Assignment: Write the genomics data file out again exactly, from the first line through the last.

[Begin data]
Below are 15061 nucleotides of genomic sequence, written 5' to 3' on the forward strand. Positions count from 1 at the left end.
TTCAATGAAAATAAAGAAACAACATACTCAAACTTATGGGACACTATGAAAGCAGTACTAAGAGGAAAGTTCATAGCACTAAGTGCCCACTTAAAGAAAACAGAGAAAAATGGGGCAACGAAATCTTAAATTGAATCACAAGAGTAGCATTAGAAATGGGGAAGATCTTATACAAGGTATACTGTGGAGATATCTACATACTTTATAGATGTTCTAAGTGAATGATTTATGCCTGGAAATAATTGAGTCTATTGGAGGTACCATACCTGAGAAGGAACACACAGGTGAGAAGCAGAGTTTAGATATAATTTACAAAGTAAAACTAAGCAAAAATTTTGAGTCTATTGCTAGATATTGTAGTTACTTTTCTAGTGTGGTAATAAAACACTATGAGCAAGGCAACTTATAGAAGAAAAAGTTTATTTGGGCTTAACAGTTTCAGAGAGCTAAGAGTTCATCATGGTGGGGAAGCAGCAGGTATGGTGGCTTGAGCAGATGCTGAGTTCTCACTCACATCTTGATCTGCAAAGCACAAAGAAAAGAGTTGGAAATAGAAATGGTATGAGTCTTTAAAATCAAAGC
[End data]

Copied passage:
Below are 15061 nucleotides of genomic sequence, written 5' to 3' on the forward strand. Positions count from 1 at the left end.
TTCAATGAAAATAAAGAAACAACATACTCAAACTTATGGGACACTATGAAAGCAGTACTAAGAGGAAAGTTCATAGCACTAAGTGCCCACTTAAAGAAAACAGAGAAAAATGGGGCAACGAAATCTTAAATTGAATCACAAGAGTAGCATTAGAAATGGGGAAGATCTTATACAAGGTATACTGTGGAGATATCTACATACTTTATAGATGTTCTAAGTGAATGATTTATGCCTGGAAATAATTGAGTCTATTGGAGGTACCATACCTGAGAAGGAACACACAGGTGAGAAGCAGAGTTTAGATATAATTTACAAAGTAAAACTAAGCAAAAATTTTGAGTCTATTGCTAGATATTGTAGTTACTTTTCTAGTGTGGTAATAAAACACTATGAGCAAGGCAACTTATAGAAGAAAAAGTTTATTTGGGCTTAACAGTTTCAGAGAGCTAAGAGTTCATCATGGTGGGGAAGCAGCAGGTATGGTGGCTTGAGCAGATGCTGAGTTCTCACTCACATCTTGATCTGCAAAGCACAAAGAAAAGAGTTGGAAATAGAAATGGTATGAGTCTTTAAAATCAAAGC